Where chefs eat Vol. 3: meeting over meats with chef Jon Hochman
Anyone who has anything at Sherbrook Street Delicatessen -- particularly the smoked meat, pickled tongue, chopped liver, beef salami, and ... okay just about everything on the menu -- knows that chef Jon Hochman likes his meats.
Sherbrook St. Deli opened in March of last year and has since become a neighbourhood, industry and tourist favourite, with diners loving Jon's slow crafted, kosher-style comfort food -- the roots of which can be traced back to Oasis Deli, which operated on Main Street from the 1930s-1970s and was owned by Jon's cousins Ben and Sam Hochman.
This rebirth of the deli has become a North American food trend, and this past week Western Living named Jon as a western Canada Foodie of the Year finalist,* with WL's food and travel editor Neal McLennan citing his, "old-school/new-school Jewish deli in Winnipeg, which is everything that is good about an old Jewish deli, and everything that's great about a new restaurant." (*Lisa Dyck and William Dyck of Cornell Creme ice cream -- which is the best! -- are also representing Winnipeg on the list.)
Anyway, a few weeks back Jon and I headed out for a meat-centric morning tour to a few places he likes to hit up on his days off.
It started at Karpaty Meats & Deli, a Polish meat shop where only pork is used. We opted for coarse garlic sausage ($6.49), cottage roll ham, jellied tongue (my choice) and four smokies.
It was over this spread, which we ate picnic style on the hood of Jon's car, that he shared these gems (which have been edited for length):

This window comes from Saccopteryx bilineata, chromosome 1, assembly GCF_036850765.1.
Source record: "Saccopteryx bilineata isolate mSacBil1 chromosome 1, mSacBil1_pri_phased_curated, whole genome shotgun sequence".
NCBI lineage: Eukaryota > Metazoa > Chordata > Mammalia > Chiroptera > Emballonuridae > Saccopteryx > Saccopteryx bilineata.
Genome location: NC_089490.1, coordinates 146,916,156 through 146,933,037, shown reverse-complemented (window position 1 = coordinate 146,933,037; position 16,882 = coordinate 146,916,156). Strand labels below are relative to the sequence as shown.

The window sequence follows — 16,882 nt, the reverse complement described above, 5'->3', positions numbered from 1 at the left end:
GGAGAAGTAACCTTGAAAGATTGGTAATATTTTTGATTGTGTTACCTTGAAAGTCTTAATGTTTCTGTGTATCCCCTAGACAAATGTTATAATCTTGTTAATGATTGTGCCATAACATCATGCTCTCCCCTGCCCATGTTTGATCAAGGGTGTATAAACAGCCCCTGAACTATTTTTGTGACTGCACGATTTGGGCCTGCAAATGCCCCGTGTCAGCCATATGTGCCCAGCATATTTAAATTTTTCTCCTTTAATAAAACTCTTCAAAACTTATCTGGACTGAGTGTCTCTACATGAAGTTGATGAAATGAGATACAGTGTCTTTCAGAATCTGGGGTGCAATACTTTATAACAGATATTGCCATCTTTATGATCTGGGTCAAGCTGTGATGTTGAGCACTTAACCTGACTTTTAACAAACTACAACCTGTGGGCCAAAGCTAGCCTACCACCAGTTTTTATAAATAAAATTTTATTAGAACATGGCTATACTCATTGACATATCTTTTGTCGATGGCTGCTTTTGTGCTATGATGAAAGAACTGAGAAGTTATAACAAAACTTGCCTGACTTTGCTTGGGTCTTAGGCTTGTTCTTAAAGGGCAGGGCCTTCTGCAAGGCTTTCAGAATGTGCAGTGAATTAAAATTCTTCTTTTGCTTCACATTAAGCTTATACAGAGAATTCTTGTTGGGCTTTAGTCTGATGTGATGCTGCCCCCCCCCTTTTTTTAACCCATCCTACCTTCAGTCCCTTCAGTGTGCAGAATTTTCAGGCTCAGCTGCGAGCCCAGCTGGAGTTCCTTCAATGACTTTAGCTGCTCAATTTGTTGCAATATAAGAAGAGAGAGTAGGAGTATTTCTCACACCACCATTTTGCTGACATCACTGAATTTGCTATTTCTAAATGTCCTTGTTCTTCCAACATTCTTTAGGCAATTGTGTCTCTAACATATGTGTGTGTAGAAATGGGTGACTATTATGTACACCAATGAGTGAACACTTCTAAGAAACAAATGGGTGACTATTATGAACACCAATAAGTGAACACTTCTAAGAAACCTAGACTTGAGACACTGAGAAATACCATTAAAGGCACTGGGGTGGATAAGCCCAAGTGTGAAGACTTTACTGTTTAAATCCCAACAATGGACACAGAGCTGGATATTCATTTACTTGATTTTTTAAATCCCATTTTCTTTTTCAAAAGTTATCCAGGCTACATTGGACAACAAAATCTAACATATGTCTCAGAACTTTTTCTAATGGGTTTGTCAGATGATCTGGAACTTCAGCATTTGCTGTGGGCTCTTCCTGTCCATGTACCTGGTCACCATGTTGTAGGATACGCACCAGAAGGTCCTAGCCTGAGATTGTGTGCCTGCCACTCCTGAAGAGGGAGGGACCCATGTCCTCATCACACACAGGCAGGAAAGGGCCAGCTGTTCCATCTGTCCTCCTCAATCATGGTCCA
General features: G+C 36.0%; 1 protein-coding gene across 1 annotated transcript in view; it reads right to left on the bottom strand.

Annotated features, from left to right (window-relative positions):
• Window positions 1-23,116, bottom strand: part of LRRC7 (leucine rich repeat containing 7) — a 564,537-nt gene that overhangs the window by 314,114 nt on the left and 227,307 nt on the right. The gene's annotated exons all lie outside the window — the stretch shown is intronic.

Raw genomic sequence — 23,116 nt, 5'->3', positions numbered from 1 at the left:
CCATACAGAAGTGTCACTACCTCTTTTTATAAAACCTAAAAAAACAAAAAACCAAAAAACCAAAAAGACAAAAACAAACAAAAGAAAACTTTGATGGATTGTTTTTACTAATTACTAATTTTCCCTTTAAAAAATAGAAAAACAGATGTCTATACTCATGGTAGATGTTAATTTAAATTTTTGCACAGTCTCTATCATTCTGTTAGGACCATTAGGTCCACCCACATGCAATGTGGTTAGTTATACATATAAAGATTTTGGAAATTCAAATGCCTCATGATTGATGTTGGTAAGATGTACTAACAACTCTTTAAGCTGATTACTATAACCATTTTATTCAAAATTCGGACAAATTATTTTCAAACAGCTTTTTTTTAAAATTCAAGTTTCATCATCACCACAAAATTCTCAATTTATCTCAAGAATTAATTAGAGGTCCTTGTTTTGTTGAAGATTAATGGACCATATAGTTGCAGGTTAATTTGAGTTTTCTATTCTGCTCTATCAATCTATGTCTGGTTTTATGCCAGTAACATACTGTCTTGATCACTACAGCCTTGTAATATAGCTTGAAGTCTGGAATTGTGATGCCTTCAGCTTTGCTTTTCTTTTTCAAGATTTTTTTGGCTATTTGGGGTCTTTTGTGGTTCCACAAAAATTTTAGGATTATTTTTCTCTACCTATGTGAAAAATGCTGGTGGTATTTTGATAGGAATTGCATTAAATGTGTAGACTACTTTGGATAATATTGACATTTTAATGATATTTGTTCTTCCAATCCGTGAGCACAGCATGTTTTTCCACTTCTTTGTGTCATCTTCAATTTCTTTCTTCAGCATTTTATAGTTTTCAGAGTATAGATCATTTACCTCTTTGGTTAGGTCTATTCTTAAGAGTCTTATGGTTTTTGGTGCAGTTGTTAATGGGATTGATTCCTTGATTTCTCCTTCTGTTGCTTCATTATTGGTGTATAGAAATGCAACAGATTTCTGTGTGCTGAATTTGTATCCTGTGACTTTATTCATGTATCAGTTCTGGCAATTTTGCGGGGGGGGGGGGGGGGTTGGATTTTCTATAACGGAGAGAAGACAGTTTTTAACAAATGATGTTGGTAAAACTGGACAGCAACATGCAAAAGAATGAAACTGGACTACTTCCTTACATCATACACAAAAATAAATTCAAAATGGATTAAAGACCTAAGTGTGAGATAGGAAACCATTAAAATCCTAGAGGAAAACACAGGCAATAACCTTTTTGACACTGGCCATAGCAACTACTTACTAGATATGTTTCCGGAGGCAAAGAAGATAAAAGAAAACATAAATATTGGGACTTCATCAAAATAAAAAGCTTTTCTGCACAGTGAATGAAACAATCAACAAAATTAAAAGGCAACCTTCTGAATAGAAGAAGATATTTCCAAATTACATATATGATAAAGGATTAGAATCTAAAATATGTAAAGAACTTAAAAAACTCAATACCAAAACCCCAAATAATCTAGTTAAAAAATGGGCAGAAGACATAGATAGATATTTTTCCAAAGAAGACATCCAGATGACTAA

"The first time I heard about Karpaty I was working at Tavern at the Park, and the sous chef at the time, a gentleman by the name of Nestor Galarnyk... decided to switch the charcuterie one day from the classic Italian meats that you'd find on a regular charcuterie platter. So he brought in Karpaty's coarse ground garlic coil.... and I just remember working the brunch service that day, and trying it throughout the service and loving it so much. So Nestor gave me a coil to take home and from there the obsession began.
What attracts me to this place is that, for one, they are perfectionists. The shop is spotless -- they've been doing this for, well, I don't know how long [1998 says the Free Press]; they should get an "established sign" on the door -- but, they are perfectionists.... And every time you come here, it is almost lined-up out the door.
And just look at this meat: This stuff was cut this morning... and because it is meant to be preserved it obviously contains a lot of sodium, but I don't find it overly salty. [It was at this point that a customer, who was leaving the shop, came up to our car hood picnic to say we've come to the right place for garlic sausage.]
... Anyways, ever since I was introduced to this place, I've always wanted to work here, but I was way too intimidated to even apply for a job here.... but two years ago I met a fellow at a car dealership who is friends with the owner. This gentleman was also Polish -- so they had that in common -- and basically he was confident he could get me a position, or at least my foot in the door.